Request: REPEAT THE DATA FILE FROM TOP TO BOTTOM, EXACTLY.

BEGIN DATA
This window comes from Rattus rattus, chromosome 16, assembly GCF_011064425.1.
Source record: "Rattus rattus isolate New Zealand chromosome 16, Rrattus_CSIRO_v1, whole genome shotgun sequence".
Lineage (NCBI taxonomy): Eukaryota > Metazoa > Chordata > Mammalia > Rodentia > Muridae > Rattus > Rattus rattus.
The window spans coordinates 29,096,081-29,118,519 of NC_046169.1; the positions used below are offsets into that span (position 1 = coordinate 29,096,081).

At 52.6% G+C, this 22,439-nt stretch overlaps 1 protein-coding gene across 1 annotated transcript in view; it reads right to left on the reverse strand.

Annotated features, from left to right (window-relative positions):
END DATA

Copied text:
This window comes from Rattus rattus, chromosome 16, assembly GCF_011064425.1.
Source record: "Rattus rattus isolate New Zealand chromosome 16, Rrattus_CSIRO_v1, whole genome shotgun sequence".
Lineage (NCBI taxonomy): Eukaryota > Metazoa > Chordata > Mammalia > Rodentia > Muridae > Rattus > Rattus rattus.
The window spans coordinates 29,096,081-29,118,519 of NC_046169.1; the positions used below are offsets into that span (position 1 = coordinate 29,096,081).

At 52.6% G+C, this 22,439-nt stretch overlaps 1 protein-coding gene across 1 annotated transcript in view; it reads right to left on the reverse strand.

Annotated features, from left to right (window-relative positions):